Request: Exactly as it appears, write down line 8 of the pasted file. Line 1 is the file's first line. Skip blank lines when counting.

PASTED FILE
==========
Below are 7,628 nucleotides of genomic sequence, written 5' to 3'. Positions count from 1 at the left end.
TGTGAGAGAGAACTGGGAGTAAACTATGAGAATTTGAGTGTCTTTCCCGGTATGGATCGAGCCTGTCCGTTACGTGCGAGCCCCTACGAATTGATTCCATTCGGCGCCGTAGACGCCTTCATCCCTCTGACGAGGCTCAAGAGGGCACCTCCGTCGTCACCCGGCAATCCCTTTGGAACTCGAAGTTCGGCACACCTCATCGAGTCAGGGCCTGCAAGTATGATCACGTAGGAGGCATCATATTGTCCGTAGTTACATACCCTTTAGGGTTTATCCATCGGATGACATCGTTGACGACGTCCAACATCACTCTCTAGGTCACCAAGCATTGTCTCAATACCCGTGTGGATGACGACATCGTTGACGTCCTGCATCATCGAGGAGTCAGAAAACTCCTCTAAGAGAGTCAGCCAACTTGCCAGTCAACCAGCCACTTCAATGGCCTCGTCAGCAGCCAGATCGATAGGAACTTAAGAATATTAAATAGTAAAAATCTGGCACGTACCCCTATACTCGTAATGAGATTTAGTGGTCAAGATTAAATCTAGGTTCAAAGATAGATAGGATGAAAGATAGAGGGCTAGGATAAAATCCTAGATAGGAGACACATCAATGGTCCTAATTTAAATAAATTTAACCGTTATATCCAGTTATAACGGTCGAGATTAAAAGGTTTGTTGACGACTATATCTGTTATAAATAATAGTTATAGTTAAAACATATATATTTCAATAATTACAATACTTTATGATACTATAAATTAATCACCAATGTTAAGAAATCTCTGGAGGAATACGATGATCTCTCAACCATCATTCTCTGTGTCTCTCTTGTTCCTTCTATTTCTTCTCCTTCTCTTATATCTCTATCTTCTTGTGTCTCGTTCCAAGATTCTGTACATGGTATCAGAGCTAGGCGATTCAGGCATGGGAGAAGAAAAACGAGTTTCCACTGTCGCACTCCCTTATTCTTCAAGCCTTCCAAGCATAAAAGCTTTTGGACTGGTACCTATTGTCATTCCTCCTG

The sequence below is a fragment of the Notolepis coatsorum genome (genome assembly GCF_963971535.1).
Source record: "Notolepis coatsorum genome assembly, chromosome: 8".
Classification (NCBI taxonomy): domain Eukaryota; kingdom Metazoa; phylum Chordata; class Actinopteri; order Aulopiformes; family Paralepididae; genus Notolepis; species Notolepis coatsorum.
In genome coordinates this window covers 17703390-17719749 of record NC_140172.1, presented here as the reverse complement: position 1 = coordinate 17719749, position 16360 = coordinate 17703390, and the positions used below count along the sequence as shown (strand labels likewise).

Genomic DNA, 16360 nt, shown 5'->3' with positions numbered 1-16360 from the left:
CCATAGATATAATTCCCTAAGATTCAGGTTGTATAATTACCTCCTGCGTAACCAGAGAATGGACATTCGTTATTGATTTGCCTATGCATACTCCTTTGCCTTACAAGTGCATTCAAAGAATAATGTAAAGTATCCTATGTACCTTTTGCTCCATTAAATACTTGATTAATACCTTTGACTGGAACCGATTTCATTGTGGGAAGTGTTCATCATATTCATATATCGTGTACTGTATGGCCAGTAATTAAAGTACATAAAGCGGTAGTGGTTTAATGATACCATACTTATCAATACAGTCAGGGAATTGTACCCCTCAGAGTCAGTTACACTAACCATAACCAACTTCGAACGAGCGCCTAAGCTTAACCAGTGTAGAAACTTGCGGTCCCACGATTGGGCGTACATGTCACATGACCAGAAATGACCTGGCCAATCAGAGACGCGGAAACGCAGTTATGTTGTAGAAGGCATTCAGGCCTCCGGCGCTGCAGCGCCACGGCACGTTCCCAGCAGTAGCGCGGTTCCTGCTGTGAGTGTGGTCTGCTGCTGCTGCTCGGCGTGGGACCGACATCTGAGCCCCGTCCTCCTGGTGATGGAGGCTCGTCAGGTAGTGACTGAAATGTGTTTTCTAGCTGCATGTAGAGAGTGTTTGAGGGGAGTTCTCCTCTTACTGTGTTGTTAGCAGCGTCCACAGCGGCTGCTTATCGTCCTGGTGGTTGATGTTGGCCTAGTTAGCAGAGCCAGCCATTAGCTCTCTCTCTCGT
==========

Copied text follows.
CCATAGATATAATTCCCTAAGATTCAGGTTGTATAATTACCTCCTGCGTAACCAGAGAATGGACATTCGTTATTGATTTGCCTATGCATACTCCTTTGCCTTACAAGTGCATTCAAAGAATAATGTAAAGTATCCTATGTACCTTTTGCTCCATTAAATACTTGATTAATACCTTTGACTGGAACCGATTTCATTGTGGGAAGTGTTCATCATATTCATATATCGTGTACTGTATGGCCAGTAATTAAAGTACATAAAGCGGTAGTGGTTTAATGATACCATACTTATCAATACAGTCAGGGAATTGTACCCCTCAGAGTCAGTTACACTAACCATAACCAACTTCGAACGAGCGCCTAAGCTTAACCAGTGTAGAAACTTGCGGTCCCACGATTGGGCGTACATGTCACATGACCAGAAATGACCTGGCCAATCAGAGACGCGGAAACGCAGTTATGTTGTAGAAGGCATTCAGGCCTCCGGCGCTGCAGCGCCACGGCACGTTCCCAGCAGTAGCGCGGTTCCTGCTGTGAGTGTGGTCTGCTGCTGCTGCTCGGCGTGGGACCGACATCTGAGCCCCGTCCTCCTGGTGATGGAGGCTCGTCAGGTAGTGACTGAAATGTGTTTTCTAGCTGCATGTAGAGAGTGTTTGAGGGGAGTTCTCCTCTTACTGTGTTGTTAGCAGCGTCCACAGCGGCTGCTTATCGTCCTGGTGGTTGATGTTGGCCTAGTTAGCAGAGCCAGCCATTAGCTCTCTCTCTCGT